By By Adji Diop
Rate My Professor is a popular website where students can write public reviews about their schools and college professors. It has a variety of reviews about professors ranging from positive classroom experiences to complete disasters. Many students claim the site as a very helpful site because they read the reviews before they choose their classes.
Rate My Professor allows you to find any professor or school and write anonymous reviews. Students enjoy the site because it’s easy to navigate. Professors have ratings ranging from one through five, with one being the worst and five being the best. The site has separate subheads based on the workload of the class, the attitude of the professor, and their grading policies. Each college also has an overall rating ranging from one to five. There are also smaller ratings like the reputation of the school, the area around the school, the food, social life and the staff. The site also includes a blog filled with advice that helps students get through college.
Sometimes, the reviews can be biased. A student can leave a bad review for a good professor based on the bad grade they had received in that class. Students can also leave good reviews on bad professors only because they were offered extra credit for doing so. However, many students do not even leave a review after taking a class. Many students wonder if professors read their reviews and take them into consideration when teaching.
Eric Frederick, an associate lecturer of Speech, has a 4.9 out of 5 approval rating on the site.
“I have read them and my students have been very gracious,” Frederick said. “I appreciate it because I never mention it to my students, so if they choose to write a review that’s great.”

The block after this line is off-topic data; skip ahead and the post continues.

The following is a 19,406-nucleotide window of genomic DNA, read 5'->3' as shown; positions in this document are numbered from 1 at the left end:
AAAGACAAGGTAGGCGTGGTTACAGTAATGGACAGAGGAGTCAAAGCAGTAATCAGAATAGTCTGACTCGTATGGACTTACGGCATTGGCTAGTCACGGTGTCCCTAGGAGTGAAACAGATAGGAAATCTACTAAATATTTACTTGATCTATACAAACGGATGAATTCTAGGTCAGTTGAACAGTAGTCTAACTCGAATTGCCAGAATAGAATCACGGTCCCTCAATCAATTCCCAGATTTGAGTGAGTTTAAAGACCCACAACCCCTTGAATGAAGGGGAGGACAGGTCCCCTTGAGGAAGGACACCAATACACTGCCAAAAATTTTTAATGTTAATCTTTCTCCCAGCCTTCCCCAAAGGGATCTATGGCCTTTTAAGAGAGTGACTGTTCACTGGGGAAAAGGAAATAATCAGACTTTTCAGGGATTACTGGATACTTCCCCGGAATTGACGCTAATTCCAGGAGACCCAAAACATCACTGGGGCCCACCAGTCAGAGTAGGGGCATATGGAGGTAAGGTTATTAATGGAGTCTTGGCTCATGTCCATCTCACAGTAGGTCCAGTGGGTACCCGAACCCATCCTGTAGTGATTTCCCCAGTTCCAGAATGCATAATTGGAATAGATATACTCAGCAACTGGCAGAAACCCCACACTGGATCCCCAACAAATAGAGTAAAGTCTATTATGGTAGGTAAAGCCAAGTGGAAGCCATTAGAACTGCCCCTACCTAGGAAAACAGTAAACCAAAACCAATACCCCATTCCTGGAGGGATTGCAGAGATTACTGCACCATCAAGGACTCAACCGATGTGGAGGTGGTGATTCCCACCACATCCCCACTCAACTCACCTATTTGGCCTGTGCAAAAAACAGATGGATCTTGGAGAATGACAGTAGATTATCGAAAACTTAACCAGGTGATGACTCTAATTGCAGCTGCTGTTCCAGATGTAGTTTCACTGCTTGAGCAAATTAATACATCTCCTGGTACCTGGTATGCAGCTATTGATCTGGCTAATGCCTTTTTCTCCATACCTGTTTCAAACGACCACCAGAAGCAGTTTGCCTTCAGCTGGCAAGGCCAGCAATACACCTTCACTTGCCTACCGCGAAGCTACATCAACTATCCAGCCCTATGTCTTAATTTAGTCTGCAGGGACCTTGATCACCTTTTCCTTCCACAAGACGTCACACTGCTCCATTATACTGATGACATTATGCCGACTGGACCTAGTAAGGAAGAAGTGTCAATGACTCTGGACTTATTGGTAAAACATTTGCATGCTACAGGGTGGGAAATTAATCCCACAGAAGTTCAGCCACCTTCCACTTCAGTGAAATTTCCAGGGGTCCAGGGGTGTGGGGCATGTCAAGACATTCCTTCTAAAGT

Frederick is a beloved professor among York students because of his detailed lectures and his positive attitude. Students reviewed that his Speech 101 class had helped them get over their fear of public speaking.
But not all professors have such a positive view of the website.
English Professor Matthew Corcoran said he no longer reads his reviews.
“A group of four or five students didn’t do the work, and they wrote unfair, sour- grapes reviews about the class,” Corcoran said.
He also said his teaching style is ensuring that all of his students’ needs are met.
“I try to adjust as much as possible to the students’ individual needs,” he said. “I’m not a huge insister on due dates.”
Tsu Wu, a Math professor at York that has taught for 40 years, has never read his Rate My Professor reviews.
“Students are in a self-assessment mode in my class,” said Wu. “We should be very careful about it because it’s hard to see the truth sometimes.”
Wu said he has never heard of the site but plans to look through his reviews later on to reflect.
Hamid Bahri, an associate professor of Languages and Humanities at York, has heard of Rate My Professor but he does not look at his reviews.
“I don’t pay attention to it,” Bahri said. “It could be helpful but sometimes it can tie you up.”
Bahri said he asks his students for their own assessment and likes to learn from them. He said his teaching style relies on partnership.
“I make my students comfortable enough to tell me the truth,” Bahri said. “As a professor, you cannot be in their face all the time. You have to give them space.”